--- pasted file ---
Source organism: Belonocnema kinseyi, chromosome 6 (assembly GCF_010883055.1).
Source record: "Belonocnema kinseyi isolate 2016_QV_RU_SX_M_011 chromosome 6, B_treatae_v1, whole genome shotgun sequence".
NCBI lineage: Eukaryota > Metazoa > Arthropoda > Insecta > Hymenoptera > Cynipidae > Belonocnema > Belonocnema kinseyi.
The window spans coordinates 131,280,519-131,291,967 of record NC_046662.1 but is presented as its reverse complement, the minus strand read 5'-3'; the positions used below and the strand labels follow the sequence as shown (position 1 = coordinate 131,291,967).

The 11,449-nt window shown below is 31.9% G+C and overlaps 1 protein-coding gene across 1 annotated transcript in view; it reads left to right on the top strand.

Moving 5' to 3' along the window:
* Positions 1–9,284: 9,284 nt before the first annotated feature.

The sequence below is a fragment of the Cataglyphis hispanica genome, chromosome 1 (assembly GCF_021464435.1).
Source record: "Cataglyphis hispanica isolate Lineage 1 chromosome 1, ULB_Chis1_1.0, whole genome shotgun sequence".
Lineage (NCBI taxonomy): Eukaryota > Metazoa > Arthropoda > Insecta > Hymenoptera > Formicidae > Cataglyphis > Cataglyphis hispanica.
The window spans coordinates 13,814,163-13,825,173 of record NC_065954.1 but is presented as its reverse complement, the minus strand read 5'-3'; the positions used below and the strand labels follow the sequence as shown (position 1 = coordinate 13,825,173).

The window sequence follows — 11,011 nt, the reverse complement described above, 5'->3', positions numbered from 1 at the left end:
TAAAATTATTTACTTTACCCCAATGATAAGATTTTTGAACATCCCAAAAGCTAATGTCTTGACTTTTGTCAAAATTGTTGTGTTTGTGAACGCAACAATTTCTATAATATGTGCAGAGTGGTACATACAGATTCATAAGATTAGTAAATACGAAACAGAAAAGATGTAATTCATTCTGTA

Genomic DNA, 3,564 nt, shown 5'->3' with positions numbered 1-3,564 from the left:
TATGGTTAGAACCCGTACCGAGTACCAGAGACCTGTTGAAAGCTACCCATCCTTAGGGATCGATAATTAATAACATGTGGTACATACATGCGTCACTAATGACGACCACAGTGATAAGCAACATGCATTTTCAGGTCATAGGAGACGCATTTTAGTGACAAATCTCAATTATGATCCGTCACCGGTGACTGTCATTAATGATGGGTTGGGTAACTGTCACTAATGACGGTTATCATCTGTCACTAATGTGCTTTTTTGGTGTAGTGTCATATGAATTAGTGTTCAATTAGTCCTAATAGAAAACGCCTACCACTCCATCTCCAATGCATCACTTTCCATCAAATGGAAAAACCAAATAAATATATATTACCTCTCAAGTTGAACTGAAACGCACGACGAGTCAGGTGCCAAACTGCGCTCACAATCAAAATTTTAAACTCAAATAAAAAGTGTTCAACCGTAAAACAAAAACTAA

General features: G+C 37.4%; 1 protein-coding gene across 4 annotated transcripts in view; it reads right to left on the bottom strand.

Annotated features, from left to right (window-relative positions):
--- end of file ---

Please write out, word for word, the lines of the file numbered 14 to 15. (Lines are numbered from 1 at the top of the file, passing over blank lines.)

Genomic DNA, 3,564 nt, shown 5'->3' with positions numbered 1-3,564 from the left:
TATGGTTAGAACCCGTACCGAGTACCAGAGACCTGTTGAAAGCTACCCATCCTTAGGGATCGATAATTAATAACATGTGGTACATACATGCGTCACTAATGACGACCACAGTGATAAGCAACATGCATTTTCAGGTCATAGGAGACGCATTTTAGTGACAAATCTCAATTATGATCCGTCACCGGTGACTGTCATTAATGATGGGTTGGGTAACTGTCACTAATGACGGTTATCATCTGTCACTAATGTGCTTTTTTGGTGTAGTGTCATATGAATTAGTGTTCAATTAGTCCTAATAGAAAACGCCTACCACTCCATCTCCAATGCATCACTTTCCATCAAATGGAAAAACCAAATAAATATATATTACCTCTCAAGTTGAACTGAAACGCACGACGAGTCAGGTGCCAAACTGCGCTCACAATCAAAATTTTAAACTCAAATAAAAAGTGTTCAACCGTAAAACAAAAACTAA